ahead, a growing core russ on both sides who insist there's no reason to fear going over the fiscal cliff y if if the cliff exists at all. call them cliff deniers. leading directly to the loss of america's aaa credit rating. listening to them again would be the definition of insanity. john who has a ph.d. in instaneny co-author of "deadline artists." i was in d.c. this week and struck by there is one track going on of negotiations, the track you're seeing on television. not the smoke filled back rooms at this point. they're not there yet. usually i complain about the deals happening and the scenes. there is no behind the scenes and that scares me. >> and it should. look right now we are in the stage of public positional bargaining and both sides making opening bids that the other side dismisses as not serious. but, of course, this is serious. this is a self-inflicted crisis. and washington is playing fiscal with the fiscal cliff. -- playing chicken with the fiscal cliff. this deal will only get done by president obama and john boehner making a deal. they came close in the summer of
year. of course, if the fiscal cliff does come to be and the economy slows or dips back into recession, things will really slow down. what automakers are doing is continuing to push the sales of smaller cars, which is what the public wants, because tgas prics are rising. sales of these types of vehicles do real well in places like california where people drive long distances and where a lot of people are very concerned about the environment and want to drive hybrid or electric vehicles. so even though they haven't been so strong throughout the rest of the country, companies like general motors continue to push ahead with these vehicles. here is their newest introduction, which will be on the market in 2014. only available for sale in california and in oregon initially. this is the chevy spark. it is an all electric vehicle that will get somewhere south of 100 miles on a full charge. what's really cool about this vehicle is you'll be able to charge it up to 80% capacity in just 20 minutes. that is a challenge, though, getting the rest of america outside of places like california to buy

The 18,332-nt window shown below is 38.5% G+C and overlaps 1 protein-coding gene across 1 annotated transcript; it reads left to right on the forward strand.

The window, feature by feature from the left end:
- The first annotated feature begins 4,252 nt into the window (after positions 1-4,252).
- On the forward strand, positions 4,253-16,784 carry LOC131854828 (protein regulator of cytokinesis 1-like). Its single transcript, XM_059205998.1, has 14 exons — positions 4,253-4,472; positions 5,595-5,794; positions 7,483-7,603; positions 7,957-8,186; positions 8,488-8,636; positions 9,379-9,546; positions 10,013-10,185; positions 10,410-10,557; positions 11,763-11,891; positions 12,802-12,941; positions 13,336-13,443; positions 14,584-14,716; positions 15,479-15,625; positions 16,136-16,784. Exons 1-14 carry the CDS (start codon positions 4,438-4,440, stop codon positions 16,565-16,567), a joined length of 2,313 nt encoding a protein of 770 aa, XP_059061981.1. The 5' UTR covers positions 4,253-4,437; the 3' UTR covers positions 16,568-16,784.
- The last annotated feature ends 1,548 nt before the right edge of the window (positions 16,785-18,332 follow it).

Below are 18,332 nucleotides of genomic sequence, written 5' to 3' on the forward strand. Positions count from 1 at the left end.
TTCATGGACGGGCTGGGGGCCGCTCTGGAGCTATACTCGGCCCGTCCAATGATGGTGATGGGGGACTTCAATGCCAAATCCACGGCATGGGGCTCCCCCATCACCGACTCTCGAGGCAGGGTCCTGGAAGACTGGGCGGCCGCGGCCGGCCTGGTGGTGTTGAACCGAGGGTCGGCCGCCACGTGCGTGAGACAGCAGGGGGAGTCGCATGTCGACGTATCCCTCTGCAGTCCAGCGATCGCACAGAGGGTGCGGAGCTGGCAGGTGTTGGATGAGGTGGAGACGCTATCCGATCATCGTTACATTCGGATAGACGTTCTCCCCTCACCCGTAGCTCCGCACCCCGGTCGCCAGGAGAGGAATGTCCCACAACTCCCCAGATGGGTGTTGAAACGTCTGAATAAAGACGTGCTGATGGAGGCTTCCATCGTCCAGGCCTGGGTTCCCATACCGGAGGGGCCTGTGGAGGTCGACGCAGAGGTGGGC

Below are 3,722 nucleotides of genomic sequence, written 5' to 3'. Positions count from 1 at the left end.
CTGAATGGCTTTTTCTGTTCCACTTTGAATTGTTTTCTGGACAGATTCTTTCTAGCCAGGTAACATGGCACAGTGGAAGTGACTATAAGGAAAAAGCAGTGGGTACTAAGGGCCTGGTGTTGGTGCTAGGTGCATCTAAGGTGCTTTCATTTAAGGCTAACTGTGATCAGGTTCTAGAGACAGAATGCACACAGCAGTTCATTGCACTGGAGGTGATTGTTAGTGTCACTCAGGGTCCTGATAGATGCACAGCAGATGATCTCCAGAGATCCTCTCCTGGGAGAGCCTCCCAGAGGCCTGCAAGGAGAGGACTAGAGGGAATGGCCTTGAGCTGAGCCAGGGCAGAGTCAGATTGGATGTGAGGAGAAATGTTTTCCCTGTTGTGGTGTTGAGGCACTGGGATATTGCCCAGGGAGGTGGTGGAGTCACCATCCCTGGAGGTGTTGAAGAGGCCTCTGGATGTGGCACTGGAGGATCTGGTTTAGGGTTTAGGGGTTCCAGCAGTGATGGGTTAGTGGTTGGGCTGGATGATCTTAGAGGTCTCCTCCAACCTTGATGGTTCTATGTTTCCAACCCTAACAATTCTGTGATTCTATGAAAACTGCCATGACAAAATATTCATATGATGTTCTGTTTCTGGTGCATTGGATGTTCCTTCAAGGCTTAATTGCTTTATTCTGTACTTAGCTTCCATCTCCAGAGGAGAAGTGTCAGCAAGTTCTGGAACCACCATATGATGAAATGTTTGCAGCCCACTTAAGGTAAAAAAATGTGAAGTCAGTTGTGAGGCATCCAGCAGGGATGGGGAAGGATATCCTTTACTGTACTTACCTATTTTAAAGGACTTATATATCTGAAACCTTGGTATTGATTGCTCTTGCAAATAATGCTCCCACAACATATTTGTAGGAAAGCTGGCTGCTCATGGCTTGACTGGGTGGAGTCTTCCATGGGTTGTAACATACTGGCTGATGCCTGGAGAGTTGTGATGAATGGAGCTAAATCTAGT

by going over this fiscal cliff. >> crazy? betting the country? well, according to the congressional budget office, bowles has a good reason for saying what he did. the economy would go into a recession, economic output would drop and unemployment rate would go back up to 9.1% by the end of next year. now, the clock is ticking. john and harry, get out of the sand box. 33 days are left. peter difazio of oregon is "outfront" tonight. let me just get a response from you about timothy geithner's plan that he put on the table. 1.6 trillion in revenue. $400 billion in cuts. i'm a little confused because the president said he will give $2.50 in spending cuts for every dollar in revenue. this is, this is the opposite. >> well, finally, the white house has learned not to negotiate with itself, but with the opposition, which is the republicans. remember, there is no real cliff. on january 1st, the only thing that goes away is the social security tax holiday and nobody is seriously talking about continuing that. all the other tax increases don't take place until sometime around march. gives congress p